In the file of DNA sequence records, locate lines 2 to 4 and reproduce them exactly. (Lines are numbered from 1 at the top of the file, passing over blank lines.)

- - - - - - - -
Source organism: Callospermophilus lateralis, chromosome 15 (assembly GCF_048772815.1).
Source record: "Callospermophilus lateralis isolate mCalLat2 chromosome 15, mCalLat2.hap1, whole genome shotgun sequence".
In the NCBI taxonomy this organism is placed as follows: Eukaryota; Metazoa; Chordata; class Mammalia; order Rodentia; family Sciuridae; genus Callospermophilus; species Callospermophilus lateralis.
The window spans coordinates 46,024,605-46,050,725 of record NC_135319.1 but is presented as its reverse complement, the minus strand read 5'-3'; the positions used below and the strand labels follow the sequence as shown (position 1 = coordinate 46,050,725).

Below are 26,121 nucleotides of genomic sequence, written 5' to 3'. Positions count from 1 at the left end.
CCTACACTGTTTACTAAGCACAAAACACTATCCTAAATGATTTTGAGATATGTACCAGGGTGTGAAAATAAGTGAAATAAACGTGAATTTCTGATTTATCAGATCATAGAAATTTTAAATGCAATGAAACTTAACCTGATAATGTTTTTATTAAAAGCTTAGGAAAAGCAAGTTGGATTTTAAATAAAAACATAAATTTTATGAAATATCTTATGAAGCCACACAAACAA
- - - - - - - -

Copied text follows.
Source record: "Callospermophilus lateralis isolate mCalLat2 chromosome 15, mCalLat2.hap1, whole genome shotgun sequence".
In the NCBI taxonomy this organism is placed as follows: Eukaryota; Metazoa; Chordata; class Mammalia; order Rodentia; family Sciuridae; genus Callospermophilus; species Callospermophilus lateralis.
The window spans coordinates 46,024,605-46,050,725 of record NC_135319.1 but is presented as its reverse complement, the minus strand read 5'-3'; the positions used below and the strand labels follow the sequence as shown (position 1 = coordinate 46,050,725).